How I built an eatery with Sh8,000

Thursday, October 8th, 2020 00:00 |
Josephine Muthoni owner of Rendezvous Restaurant. Photo/Courtesy

Out of work when the pandemic hit, Josephine Muthoni was at loss on what to do and how to feed herself and five children. Her turn to receive her chama contribution became her saving grace.

Fire, said the Roman stoic Seneca, is the test of gold; adversity, of strong men.

Covid-19, arguably, provided the most prolific test of human resilience in modern times.

A new crop of heroes and heroines has emerged, sharpened by the pandemic, hardened by the afflictions of this unprecedented malaise, shocked out of their comfort zones into a bold and resilient generation that could aptly espouse “nothing is impossible” as its operative catchphrase. 

Josephine Muthoni aptly fits into this class. Today, she runs a fast-growing eatery along the Flyover-Njabini road in Magumu ward, Nyandarua county.

The bustling restaurant, Rendezvous, recently clocked its third month in business, and seems poised for an even more lustrous future. She has even started a butchery on the premises.

“Mine is a unique business,” Muthoni told People Daily. “It was born in the thick of the coronavirus pandemic”. 

By Grace

Rendezvous started from humble beginnings, kept afloat by a shoestring budget and the sheer fortitude of an intrepid entrepreneur who practically had nothing to lose. 

In January, Muthoni took up a job at a local restaurant. She was happy with the modestly paying job, as it catered to her needs and those of her five children.

Then Covid-19 came calling, rapturing her newly found joy when her employment was abruptly terminated in April. 

She felt lost. All her life, Muthoni had tucked her plans in the comfort and security of her salary, which had now been snipped without notice.

She’d been terminated without benefits, and it seemed certain she would drift into perpetual penury.

In the ensuing bleakness, she resigned to her home, her pride, confidence and sense of direction ripped to tatters, unsure of what the winds of time would blow her way. 

But as the colloquialism has it, ‘it ain’t over till the fat lady sings’, a silver lining materialised two months later when Muthoni received Sh5,000 from her chama. It felt like a windfall in the circumstances.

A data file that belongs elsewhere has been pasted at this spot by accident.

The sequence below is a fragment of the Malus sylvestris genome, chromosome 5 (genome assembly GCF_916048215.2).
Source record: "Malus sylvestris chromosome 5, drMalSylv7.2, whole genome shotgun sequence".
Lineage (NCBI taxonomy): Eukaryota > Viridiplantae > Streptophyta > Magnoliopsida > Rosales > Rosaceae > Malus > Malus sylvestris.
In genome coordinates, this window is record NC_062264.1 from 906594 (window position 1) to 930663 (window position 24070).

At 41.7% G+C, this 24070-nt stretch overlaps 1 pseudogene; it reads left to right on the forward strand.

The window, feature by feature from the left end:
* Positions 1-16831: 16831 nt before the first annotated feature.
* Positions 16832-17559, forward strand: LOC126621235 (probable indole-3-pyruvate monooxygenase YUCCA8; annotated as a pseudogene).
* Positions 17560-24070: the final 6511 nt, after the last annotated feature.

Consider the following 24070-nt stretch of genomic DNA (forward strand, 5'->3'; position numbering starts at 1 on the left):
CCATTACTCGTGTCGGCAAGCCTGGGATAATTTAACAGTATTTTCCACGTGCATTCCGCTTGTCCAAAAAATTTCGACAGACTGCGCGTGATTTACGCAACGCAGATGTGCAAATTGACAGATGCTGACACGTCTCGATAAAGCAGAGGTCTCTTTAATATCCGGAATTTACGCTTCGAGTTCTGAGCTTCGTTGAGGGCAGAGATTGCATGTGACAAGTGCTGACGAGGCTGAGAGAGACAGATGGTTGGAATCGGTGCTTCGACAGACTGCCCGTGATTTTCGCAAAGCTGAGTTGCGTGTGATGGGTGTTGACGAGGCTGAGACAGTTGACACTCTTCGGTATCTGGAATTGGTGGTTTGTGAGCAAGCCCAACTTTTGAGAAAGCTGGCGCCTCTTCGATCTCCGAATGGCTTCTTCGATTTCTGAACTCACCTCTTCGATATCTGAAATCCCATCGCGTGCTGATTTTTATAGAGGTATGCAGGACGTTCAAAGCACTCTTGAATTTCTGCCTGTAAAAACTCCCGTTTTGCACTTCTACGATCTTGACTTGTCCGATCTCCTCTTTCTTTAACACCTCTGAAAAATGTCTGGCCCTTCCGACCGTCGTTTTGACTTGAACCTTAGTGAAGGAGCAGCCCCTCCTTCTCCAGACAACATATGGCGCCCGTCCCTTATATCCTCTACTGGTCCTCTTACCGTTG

“I pondered over my options with the money. I was at a low moment in life, particularly due to challenges of feeding my family.

I was bogged down by numerous thoughts, and was steeped in untold dilemmas over the little options I had given the meagre resources at hand.

I was torn between spending the money on food and investing it. I knew that even if I opted to spend the money on our household needs, the amount would hardly sustain us for long.

It probably wouldn’t last more than a week at most. In the end, I settled on investment.

I approached my parents for help, and they gave me Sh3,000. And so with Sh8,000, I started the business”. 

Capital base

Armed with what many would consider a measly capital base and her big vision, Muthoni set up shop.

She started by naming the business By Grace Hotel, a name inspired by her belief in God’s providence and grace.

A month later, she christened it Rendezvous, a name, she says, encapsulates her vision for the business as a leisurely meeting point.

The initial days saw her straddling all roles of the eatery, from cooking to serving customers to cleaning and accounting.

She’d rise up at 4am and go to the market for supplies, before opening the business at 6am and preparing all early morning meals.

“I made Sh700 on my first day in business”, Muthoni beams. She didn’t sell tea that first morning, as the day was shrouded in heavy mists, which hampered visibility of the new premises.

People didn’t know a new eatery had opened. The mists thinned out later in the day and that was when customers started trickling in.

The following day, she made Sh1,000, which increased to Sh1,500 on the third day.

Ever since, the business has earned the confidence of the neighbourhood, and her fortunes have ballooned to what many would consider a respectable income.

“These days I make up to Sh4,000 a day; so far so good. The business is doing well,” she says.

The demands of a growing customer base necessitated an extra hand. Today, she has employed two staff members, and from the look of things, Muthoni anticipates she will hire more labour in the future.

She is now hoping to upscale her enterprise to cater for specialty dishes.

“A lot of people have been asking for chips, which I currently don’t serve,” she said. “I don’t have a deep fryer.

I’m also using the two Thermos flasks I bought as I started the restaurant.

I have not been able to increase them, among other necessities for the restaurant”.

One thing is for sure: Muthoni has graduated into a seasoned hospitality entrepreneur, eager to propel her enterprise into a bigger and sustainable income source for herself and her team.

She is also firm that when the doors of employment were slammed in her face in April, they spelt a new beginning, one of independence and self-actualisation.

“I am past employment now,” she says with a laugh. wHer biggest take away?

“Though not an easy job, I have learnt that with determination and hope you can make it.

It all requires a good attitude towards customers and being positive even in your mind,” says the businesswoman who hopes, in three months, to introduce chicken and chips and probably do barbecue because for her this is a dream come true. 

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